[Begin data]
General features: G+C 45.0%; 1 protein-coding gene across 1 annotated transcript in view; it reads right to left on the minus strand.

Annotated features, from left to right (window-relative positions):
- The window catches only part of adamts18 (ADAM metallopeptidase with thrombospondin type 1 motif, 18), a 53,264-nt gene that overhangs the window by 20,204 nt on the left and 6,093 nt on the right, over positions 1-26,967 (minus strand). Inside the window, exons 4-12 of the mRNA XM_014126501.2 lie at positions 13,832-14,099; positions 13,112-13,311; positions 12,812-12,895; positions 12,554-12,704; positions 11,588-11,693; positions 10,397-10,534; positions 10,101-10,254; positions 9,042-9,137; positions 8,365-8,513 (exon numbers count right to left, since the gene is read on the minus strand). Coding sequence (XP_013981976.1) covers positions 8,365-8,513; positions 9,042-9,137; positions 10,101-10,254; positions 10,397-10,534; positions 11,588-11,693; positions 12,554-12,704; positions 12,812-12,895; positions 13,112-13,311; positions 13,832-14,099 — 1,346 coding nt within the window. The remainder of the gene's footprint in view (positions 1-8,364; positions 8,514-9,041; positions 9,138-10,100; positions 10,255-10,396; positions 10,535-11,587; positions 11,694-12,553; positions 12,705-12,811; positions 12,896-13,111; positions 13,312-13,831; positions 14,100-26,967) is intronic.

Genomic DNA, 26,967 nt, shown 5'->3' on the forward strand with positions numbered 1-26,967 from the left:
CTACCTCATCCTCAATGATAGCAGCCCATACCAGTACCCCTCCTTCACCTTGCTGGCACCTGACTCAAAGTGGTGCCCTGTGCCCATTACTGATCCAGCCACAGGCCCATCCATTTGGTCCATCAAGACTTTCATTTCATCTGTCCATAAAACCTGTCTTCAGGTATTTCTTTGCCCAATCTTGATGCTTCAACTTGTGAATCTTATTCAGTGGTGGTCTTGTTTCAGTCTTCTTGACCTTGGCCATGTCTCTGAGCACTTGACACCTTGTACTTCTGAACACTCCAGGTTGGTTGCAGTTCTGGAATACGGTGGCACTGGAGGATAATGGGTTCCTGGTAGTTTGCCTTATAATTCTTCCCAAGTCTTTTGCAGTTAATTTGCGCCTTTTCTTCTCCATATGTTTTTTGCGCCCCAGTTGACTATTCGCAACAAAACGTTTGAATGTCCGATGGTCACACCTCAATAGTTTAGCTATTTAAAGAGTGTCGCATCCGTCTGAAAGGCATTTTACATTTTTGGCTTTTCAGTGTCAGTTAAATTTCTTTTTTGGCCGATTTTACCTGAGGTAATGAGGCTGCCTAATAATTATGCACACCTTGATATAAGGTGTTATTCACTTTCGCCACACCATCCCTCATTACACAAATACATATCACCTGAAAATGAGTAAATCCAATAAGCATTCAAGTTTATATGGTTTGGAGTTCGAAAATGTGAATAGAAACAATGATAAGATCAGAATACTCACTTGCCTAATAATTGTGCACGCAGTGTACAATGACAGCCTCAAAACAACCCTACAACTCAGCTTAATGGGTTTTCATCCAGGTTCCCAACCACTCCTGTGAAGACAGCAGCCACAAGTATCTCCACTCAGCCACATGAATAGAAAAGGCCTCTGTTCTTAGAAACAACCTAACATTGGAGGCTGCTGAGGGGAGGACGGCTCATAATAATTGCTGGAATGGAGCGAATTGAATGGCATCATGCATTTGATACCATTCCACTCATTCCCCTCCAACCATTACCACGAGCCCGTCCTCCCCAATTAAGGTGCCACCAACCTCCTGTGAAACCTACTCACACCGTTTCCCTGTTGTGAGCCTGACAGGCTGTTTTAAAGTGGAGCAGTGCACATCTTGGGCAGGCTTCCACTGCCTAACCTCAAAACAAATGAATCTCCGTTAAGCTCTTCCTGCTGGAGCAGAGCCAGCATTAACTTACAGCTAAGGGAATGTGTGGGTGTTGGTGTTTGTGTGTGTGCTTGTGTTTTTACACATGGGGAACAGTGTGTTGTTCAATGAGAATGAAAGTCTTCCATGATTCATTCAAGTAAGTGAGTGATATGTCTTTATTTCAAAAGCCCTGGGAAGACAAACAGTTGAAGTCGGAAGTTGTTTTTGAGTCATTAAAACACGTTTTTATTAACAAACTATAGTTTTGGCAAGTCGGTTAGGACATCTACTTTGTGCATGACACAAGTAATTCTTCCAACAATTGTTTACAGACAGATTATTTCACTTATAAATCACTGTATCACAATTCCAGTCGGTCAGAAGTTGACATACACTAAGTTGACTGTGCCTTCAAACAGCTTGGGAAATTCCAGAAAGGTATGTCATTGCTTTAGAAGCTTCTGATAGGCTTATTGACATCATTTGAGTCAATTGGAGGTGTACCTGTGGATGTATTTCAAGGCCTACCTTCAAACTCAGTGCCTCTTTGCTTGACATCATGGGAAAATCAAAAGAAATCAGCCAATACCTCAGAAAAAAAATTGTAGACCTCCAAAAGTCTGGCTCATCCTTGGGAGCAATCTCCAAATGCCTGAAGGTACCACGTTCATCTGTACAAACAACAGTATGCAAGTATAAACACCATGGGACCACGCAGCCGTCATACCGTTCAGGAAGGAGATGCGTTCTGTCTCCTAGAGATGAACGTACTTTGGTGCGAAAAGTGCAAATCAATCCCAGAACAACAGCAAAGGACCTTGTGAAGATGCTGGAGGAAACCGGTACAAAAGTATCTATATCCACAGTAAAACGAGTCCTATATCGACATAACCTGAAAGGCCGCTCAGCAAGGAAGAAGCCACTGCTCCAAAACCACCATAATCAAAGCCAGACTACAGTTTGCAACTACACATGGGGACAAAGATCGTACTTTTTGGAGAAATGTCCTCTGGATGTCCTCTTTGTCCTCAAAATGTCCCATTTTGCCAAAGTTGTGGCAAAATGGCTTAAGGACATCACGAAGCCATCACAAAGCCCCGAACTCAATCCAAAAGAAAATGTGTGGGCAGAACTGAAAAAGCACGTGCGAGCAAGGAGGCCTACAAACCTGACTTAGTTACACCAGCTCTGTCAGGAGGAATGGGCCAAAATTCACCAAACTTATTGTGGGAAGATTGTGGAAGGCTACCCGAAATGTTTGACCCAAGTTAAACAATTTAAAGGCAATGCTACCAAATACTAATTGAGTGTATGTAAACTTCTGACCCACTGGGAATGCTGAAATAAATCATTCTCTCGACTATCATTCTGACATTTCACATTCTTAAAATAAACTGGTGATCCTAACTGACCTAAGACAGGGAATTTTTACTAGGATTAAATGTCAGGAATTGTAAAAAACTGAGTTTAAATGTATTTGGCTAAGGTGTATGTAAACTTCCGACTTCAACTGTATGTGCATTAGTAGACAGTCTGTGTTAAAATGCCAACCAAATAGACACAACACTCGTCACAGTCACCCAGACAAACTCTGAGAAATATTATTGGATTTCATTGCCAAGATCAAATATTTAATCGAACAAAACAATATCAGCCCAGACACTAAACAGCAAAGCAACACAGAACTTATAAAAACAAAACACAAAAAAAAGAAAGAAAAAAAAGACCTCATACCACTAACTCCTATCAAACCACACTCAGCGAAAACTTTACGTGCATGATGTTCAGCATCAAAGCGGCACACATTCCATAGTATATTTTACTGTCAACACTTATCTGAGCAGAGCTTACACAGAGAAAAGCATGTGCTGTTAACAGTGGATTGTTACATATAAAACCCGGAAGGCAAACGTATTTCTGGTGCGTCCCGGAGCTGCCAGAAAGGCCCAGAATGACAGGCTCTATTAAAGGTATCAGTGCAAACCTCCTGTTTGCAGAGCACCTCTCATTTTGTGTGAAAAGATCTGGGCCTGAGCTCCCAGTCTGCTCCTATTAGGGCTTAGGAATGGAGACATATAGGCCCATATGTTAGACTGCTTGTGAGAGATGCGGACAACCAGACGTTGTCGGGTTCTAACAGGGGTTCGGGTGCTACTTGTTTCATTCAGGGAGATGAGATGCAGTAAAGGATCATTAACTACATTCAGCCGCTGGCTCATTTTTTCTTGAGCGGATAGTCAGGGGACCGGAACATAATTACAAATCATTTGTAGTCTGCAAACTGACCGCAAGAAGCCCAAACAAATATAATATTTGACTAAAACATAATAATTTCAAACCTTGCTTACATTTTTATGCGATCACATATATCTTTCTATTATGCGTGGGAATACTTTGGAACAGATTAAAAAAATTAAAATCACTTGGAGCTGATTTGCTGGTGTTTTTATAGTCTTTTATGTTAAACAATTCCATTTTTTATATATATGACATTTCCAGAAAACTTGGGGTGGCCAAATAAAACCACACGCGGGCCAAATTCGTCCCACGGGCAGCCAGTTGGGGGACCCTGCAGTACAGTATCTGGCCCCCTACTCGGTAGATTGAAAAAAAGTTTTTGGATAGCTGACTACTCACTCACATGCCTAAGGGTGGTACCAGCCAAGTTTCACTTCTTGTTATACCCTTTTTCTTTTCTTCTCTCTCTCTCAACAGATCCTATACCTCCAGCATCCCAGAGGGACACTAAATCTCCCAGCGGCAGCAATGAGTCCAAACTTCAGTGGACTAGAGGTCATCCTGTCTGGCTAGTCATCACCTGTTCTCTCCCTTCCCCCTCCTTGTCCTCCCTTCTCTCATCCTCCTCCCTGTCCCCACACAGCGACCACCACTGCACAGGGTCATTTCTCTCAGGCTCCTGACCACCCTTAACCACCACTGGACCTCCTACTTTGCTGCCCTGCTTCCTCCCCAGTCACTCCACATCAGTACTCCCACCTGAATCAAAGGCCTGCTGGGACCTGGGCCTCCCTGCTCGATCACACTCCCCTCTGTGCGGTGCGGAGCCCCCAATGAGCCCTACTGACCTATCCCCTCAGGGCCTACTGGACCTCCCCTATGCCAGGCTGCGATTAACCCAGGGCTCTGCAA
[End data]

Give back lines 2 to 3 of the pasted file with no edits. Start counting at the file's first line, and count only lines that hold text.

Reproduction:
Annotated features, from left to right (window-relative positions):
- The window catches only part of adamts18 (ADAM metallopeptidase with thrombospondin type 1 motif, 18), a 53,264-nt gene that overhangs the window by 20,204 nt on the left and 6,093 nt on the right, over positions 1-26,967 (minus strand). Inside the window, exons 4-12 of the mRNA XM_014126501.2 lie at positions 13,832-14,099; positions 13,112-13,311; positions 12,812-12,895; positions 12,554-12,704; positions 11,588-11,693; positions 10,397-10,534; positions 10,101-10,254; positions 9,042-9,137; positions 8,365-8,513 (exon numbers count right to left, since the gene is read on the minus strand). Coding sequence (XP_013981976.1) covers positions 8,365-8,513; positions 9,042-9,137; positions 10,101-10,254; positions 10,397-10,534; positions 11,588-11,693; positions 12,554-12,704; positions 12,812-12,895; positions 13,112-13,311; positions 13,832-14,099 — 1,346 coding nt within the window. The remainder of the gene's footprint in view (positions 1-8,364; positions 8,514-9,041; positions 9,138-10,100; positions 10,255-10,396; positions 10,535-11,587; positions 11,694-12,553; positions 12,705-12,811; positions 12,896-13,111; positions 13,312-13,831; positions 14,100-26,967) is intronic.